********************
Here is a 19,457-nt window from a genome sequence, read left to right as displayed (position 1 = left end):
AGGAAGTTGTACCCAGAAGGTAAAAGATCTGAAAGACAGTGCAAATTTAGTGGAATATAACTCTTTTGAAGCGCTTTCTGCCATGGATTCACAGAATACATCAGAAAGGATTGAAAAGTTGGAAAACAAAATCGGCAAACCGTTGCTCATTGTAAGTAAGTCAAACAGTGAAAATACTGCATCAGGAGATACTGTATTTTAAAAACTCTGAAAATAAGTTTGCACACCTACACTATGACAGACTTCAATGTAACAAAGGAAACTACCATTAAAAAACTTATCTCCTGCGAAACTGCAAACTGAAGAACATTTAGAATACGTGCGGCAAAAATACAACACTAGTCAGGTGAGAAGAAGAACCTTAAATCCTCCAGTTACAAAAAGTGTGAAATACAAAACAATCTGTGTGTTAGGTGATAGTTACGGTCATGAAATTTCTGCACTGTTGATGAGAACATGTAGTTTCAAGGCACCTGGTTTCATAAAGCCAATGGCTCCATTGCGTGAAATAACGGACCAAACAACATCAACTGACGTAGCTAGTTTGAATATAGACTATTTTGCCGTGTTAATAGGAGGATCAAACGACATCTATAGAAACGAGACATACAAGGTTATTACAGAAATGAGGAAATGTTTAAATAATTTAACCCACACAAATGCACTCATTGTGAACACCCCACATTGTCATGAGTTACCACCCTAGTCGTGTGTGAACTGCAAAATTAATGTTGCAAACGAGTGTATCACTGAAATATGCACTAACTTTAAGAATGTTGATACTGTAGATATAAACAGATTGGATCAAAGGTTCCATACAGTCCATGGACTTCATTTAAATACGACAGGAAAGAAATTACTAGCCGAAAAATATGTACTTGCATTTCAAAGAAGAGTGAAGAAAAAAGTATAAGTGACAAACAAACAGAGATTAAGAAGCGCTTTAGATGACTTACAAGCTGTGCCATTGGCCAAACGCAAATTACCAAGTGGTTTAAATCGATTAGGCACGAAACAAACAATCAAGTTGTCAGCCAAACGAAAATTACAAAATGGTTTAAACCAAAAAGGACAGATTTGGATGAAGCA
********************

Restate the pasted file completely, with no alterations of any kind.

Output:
Here is a 19,457-nt window from a genome sequence, read left to right as displayed (position 1 = left end):
AGGAAGTTGTACCCAGAAGGTAAAAGATCTGAAAGACAGTGCAAATTTAGTGGAATATAACTCTTTTGAAGCGCTTTCTGCCATGGATTCACAGAATACATCAGAAAGGATTGAAAAGTTGGAAAACAAAATCGGCAAACCGTTGCTCATTGTAAGTAAGTCAAACAGTGAAAATACTGCATCAGGAGATACTGTATTTTAAAAACTCTGAAAATAAGTTTGCACACCTACACTATGACAGACTTCAATGTAACAAAGGAAACTACCATTAAAAAACTTATCTCCTGCGAAACTGCAAACTGAAGAACATTTAGAATACGTGCGGCAAAAATACAACACTAGTCAGGTGAGAAGAAGAACCTTAAATCCTCCAGTTACAAAAAGTGTGAAATACAAAACAATCTGTGTGTTAGGTGATAGTTACGGTCATGAAATTTCTGCACTGTTGATGAGAACATGTAGTTTCAAGGCACCTGGTTTCATAAAGCCAATGGCTCCATTGCGTGAAATAACGGACCAAACAACATCAACTGACGTAGCTAGTTTGAATATAGACTATTTTGCCGTGTTAATAGGAGGATCAAACGACATCTATAGAAACGAGACATACAAGGTTATTACAGAAATGAGGAAATGTTTAAATAATTTAACCCACACAAATGCACTCATTGTGAACACCCCACATTGTCATGAGTTACCACCCTAGTCGTGTGTGAACTGCAAAATTAATGTTGCAAACGAGTGTATCACTGAAATATGCACTAACTTTAAGAATGTTGATACTGTAGATATAAACAGATTGGATCAAAGGTTCCATACAGTCCATGGACTTCATTTAAATACGACAGGAAAGAAATTACTAGCCGAAAAATATGTACTTGCATTTCAAAGAAGAGTGAAGAAAAAAGTATAAGTGACAAACAAACAGAGATTAAGAAGCGCTTTAGATGACTTACAAGCTGTGCCATTGGCCAAACGCAAATTACCAAGTGGTTTAAATCGATTAGGCACGAAACAAACAATCAAGTTGTCAGCCAAACGAAAATTACAAAATGGTTTAAACCAAAAAGGACAGATTTGGATGAAGCA